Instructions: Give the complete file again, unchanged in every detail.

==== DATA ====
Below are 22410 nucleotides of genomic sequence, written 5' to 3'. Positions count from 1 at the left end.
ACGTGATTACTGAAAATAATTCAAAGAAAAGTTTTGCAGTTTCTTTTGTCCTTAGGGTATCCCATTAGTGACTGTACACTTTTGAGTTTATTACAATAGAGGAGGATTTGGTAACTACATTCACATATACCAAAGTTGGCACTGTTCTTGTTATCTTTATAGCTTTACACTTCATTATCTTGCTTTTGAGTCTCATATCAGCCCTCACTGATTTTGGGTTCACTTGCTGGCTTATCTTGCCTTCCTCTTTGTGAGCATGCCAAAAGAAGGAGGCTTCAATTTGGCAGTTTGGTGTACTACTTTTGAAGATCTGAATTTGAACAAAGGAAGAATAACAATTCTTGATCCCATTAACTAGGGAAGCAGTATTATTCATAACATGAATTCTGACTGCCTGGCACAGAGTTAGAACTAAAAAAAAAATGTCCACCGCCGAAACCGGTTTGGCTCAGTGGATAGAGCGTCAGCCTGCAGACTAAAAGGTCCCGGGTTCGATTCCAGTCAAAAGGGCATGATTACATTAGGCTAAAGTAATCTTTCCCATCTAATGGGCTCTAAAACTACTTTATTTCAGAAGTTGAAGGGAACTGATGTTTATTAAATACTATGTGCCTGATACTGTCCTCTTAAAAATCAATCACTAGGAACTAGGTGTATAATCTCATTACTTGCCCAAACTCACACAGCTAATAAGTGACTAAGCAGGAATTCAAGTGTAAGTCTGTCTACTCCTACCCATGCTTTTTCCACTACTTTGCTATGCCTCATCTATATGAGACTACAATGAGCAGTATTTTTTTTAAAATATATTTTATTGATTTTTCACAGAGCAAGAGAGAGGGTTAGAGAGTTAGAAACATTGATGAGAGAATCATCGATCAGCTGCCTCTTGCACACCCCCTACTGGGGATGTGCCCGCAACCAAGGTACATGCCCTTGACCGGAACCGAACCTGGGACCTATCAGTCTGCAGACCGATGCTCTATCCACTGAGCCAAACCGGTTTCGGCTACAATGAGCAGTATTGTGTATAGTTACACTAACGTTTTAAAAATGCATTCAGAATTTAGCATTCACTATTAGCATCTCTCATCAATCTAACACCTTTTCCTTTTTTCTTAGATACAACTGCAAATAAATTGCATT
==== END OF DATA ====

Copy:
Below are 22410 nucleotides of genomic sequence, written 5' to 3'. Positions count from 1 at the left end.
ACGTGATTACTGAAAATAATTCAAAGAAAAGTTTTGCAGTTTCTTTTGTCCTTAGGGTATCCCATTAGTGACTGTACACTTTTGAGTTTATTACAATAGAGGAGGATTTGGTAACTACATTCACATATACCAAAGTTGGCACTGTTCTTGTTATCTTTATAGCTTTACACTTCATTATCTTGCTTTTGAGTCTCATATCAGCCCTCACTGATTTTGGGTTCACTTGCTGGCTTATCTTGCCTTCCTCTTTGTGAGCATGCCAAAAGAAGGAGGCTTCAATTTGGCAGTTTGGTGTACTACTTTTGAAGATCTGAATTTGAACAAAGGAAGAATAACAATTCTTGATCCCATTAACTAGGGAAGCAGTATTATTCATAACATGAATTCTGACTGCCTGGCACAGAGTTAGAACTAAAAAAAAAATGTCCACCGCCGAAACCGGTTTGGCTCAGTGGATAGAGCGTCAGCCTGCAGACTAAAAGGTCCCGGGTTCGATTCCAGTCAAAAGGGCATGATTACATTAGGCTAAAGTAATCTTTCCCATCTAATGGGCTCTAAAACTACTTTATTTCAGAAGTTGAAGGGAACTGATGTTTATTAAATACTATGTGCCTGATACTGTCCTCTTAAAAATCAATCACTAGGAACTAGGTGTATAATCTCATTACTTGCCCAAACTCACACAGCTAATAAGTGACTAAGCAGGAATTCAAGTGTAAGTCTGTCTACTCCTACCCATGCTTTTTCCACTACTTTGCTATGCCTCATCTATATGAGACTACAATGAGCAGTATTTTTTTTAAAATATATTTTATTGATTTTTCACAGAGCAAGAGAGAGGGTTAGAGAGTTAGAAACATTGATGAGAGAATCATCGATCAGCTGCCTCTTGCACACCCCCTACTGGGGATGTGCCCGCAACCAAGGTACATGCCCTTGACCGGAACCGAACCTGGGACCTATCAGTCTGCAGACCGATGCTCTATCCACTGAGCCAAACCGGTTTCGGCTACAATGAGCAGTATTGTGTATAGTTACACTAACGTTTTAAAAATGCATTCAGAATTTAGCATTCACTATTAGCATCTCTCATCAATCTAACACCTTTTCCTTTTTTCTTAGATACAACTGCAAATAAATTGCATT